Working Hard For a Good Cause by Haylan Teel

Working Hard For a Good Cause by Haylan Teel

 

I have had opportunities to work with several non-profits, whether it was employment or volunteerism, and through these experiences I’ve participated in and even lead many fundraisers.  There’s nothing like working hard for a good cause, it’s both self fulfilling and meaningful to the community around you.  

 

I worked for American Cancer Society (ACS) for 11 years, starting when I was only 19. First, I was on the Tobacco Quitline, helping people boot the habit, and spent my final years there as a Patient Navigator, guiding patients through treatment, insurance mazes, financial hardship, and access to care.  Although this could be an emotionally taxing job, it could also be very rewarding.  If you are not familiar with Relay For Life, it’s a national, yearly fundraiser where the community bands together for an all night event, relaying around a track, enjoying games, food, and raffles.  Before the event, participants join a team and have to meet a monetary goal of how much they can raise.  This is often done through bake sales, garage sales, and at my workplace, more creative things, like a day of dunking booths, and pay-to-play with puppy dates.  We would not only fundraise for Relay For Life, which directly supports ACS and their mission to fund research and offer services directly to cancer patients, but especially during the holiday season, the building would usually choose to run a campaign to help smaller local charities. This may be to support low income families Christimas’ and Thanksgivings, food banks, coats for kids, etc.  It’s hard to pick the most successful campaign I lead or participated in during that decade.   Many were raffles or silent auctions, where we would solicit businesses to donate items (like gift cards, movie tickets), work with local artists or craft makers to have one of a kind items to bid for (like paintings, embroidery, cakes), or offer up work incentives (like a day of extra vacation time, when targeting our coworkers to donate).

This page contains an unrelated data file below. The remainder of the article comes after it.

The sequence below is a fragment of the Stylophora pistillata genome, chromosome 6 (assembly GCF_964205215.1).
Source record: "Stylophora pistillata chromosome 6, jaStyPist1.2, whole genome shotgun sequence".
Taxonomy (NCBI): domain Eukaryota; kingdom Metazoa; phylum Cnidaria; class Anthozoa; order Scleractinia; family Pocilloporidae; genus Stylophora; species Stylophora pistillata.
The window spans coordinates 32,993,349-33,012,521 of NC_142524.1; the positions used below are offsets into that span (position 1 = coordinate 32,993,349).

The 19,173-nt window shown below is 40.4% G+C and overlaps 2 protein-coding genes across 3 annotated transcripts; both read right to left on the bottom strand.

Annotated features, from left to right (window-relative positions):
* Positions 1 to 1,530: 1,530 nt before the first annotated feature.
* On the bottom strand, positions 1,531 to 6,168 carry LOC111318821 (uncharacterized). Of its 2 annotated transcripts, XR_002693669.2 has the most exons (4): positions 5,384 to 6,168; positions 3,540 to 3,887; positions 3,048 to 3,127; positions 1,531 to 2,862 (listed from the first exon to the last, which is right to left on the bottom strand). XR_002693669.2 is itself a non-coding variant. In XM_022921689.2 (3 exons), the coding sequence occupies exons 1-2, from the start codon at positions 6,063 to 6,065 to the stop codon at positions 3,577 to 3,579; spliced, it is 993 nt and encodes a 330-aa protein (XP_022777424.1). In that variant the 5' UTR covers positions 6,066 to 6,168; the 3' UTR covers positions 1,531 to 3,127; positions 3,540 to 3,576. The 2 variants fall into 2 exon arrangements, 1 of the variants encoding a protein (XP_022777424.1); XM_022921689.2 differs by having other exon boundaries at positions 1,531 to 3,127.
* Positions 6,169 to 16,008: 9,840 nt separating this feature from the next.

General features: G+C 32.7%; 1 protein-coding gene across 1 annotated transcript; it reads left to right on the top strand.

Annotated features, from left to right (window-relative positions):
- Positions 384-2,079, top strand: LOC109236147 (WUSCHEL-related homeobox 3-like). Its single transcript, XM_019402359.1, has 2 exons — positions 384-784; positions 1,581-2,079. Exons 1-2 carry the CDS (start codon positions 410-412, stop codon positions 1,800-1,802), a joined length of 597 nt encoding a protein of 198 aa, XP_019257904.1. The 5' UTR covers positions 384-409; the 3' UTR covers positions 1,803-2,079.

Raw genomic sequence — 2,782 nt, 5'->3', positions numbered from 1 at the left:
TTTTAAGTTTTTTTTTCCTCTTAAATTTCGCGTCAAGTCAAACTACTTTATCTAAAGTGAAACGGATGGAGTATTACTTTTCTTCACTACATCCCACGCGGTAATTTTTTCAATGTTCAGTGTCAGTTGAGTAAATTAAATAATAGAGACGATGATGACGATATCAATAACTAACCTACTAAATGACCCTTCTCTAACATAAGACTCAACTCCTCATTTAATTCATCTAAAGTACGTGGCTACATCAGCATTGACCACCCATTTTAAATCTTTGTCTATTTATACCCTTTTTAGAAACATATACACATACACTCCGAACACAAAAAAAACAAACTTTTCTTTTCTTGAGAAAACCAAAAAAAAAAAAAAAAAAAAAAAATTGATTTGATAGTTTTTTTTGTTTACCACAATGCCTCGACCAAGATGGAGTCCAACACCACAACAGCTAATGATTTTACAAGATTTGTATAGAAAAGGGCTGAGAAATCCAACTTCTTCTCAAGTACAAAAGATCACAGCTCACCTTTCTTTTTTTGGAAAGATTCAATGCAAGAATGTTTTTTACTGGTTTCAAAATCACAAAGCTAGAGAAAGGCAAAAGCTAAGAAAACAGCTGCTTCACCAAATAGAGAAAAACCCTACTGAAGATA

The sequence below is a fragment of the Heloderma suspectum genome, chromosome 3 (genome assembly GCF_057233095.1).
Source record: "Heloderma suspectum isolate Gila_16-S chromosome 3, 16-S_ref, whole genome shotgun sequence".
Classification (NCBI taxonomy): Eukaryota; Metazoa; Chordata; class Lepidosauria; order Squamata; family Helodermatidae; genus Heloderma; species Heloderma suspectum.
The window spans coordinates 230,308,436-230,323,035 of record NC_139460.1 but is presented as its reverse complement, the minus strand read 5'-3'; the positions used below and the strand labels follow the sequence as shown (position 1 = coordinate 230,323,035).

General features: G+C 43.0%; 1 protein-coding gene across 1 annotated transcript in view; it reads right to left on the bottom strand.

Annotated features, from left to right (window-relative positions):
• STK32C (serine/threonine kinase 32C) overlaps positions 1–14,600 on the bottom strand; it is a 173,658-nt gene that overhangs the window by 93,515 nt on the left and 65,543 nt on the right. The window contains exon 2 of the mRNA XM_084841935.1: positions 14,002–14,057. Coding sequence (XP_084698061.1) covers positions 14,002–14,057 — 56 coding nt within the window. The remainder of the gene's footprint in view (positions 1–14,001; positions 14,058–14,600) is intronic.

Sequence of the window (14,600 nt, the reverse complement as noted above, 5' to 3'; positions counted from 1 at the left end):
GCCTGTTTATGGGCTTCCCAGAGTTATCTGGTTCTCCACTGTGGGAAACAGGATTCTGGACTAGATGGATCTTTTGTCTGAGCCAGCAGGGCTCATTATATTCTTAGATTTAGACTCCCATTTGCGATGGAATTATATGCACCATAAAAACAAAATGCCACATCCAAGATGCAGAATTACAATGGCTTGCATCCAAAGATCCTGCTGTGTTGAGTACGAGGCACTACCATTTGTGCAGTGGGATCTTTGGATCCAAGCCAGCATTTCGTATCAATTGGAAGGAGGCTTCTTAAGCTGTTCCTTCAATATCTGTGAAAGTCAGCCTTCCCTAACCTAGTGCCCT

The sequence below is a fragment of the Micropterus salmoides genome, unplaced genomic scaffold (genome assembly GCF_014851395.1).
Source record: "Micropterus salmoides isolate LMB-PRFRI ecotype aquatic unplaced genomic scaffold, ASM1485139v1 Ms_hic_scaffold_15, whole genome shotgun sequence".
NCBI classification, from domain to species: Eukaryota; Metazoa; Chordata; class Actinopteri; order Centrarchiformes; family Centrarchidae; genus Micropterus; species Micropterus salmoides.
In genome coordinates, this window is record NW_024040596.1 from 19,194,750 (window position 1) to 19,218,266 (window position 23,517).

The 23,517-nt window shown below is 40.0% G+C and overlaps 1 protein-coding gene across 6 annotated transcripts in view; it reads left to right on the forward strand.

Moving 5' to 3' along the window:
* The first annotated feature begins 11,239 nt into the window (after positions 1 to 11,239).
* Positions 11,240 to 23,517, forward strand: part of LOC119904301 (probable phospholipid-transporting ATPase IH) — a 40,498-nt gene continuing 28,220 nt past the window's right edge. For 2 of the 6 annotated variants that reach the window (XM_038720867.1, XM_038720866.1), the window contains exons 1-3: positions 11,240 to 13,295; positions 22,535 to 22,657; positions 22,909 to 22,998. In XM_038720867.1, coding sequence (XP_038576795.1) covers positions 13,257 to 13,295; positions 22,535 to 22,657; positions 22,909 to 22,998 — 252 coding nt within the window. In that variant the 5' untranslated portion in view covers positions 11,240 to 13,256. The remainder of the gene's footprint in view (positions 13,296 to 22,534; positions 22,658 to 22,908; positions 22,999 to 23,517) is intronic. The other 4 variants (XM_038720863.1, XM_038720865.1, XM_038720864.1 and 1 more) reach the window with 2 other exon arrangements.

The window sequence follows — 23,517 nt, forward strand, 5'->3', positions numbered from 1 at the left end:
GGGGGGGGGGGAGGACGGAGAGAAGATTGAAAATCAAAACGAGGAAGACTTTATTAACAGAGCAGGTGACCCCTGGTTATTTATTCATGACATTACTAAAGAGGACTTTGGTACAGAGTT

Since, at a nonprofit, you rely on the kindness of others to spread your good to the world, it was really all about being creative with how you approach fundraisers.  What do the people want? What will they be willing to spend their hard earned money on?  Sometimes you can rely on the traditional methods of “everyone loves food” and other times, you have to get really creative, crocheting roses for Valentine ’s Day or dying your hair pink for breast cancer awareness month.  These fundraisers benefited ACS and their constituents greatly; just like I would tell my own patients, “every dollar counts.” It’s hard not to see the value in every penny we raised all those years when you directly work with the people the research helps, and the patients benefiting from it.  One thing these donations and fundraisers pay for are patient programs, like Look Good, Feel Better.  This is a 2 hour class held for free across the country at different hospitals, local offices, and community centers that help women affected by cancer learn how to deal with appearance related side effects, many of which people don’t know about until they are diagnosed.  They may have to learn how to deal with scars, hair loss, skin/color changes, wig care, etc.  ACS created this class, lead by a professional beautician, to help women become more confident and comfortable through their treatment, leading to a more positive attitude, which will help them successfully survive their diagnosis.  This is just one example of how the funds I raised went directly to the patients themselves.  Although it was before my fundraising time, ACS funded the research that helped create chemotherapy, one of the most useful and successful treatments for most cancers.  It’s never been easier to see how the money you raise helps the world around you when you work directly with its affected population, hear their stories, and see the results.

 

Although I became a staple in most fundraisers for my area with ACS, it was not a job requirement. It was something that I was volunteering to do for a cause that was close to my heart.  I’ve seen in my years that volunteering is the best way to further your education, humility, experiences, and to learn more about yourself.  Every time I have done fundraisers with ACS or another organization, like Equality Texas, I leave with something new and self benefiting. I have heard the old rhetoric that people only volunteer or fundraise to make themselves feel and look good, and although there’s certainly some selfish satisfaction from it, that idea misses the point.  Fulfilling yourself in this way makes you cleverer, experienced, creative, and it can’t be denied that these fundraisers have put out good into the world.  The satisfaction I feel from fundraising will not be known or recognized by the person or organization ultimately benefiting from the profits, and that’s a lesson you never learn enough; to put good out into the world any way possible and walk away with only your emotions rewarding you.  Those emotions stay within you, but the money you raised, the good you spread, will resonate throughout the community in an endless echo. 

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Contributed by Haylan Teel

November 7, 2015

 

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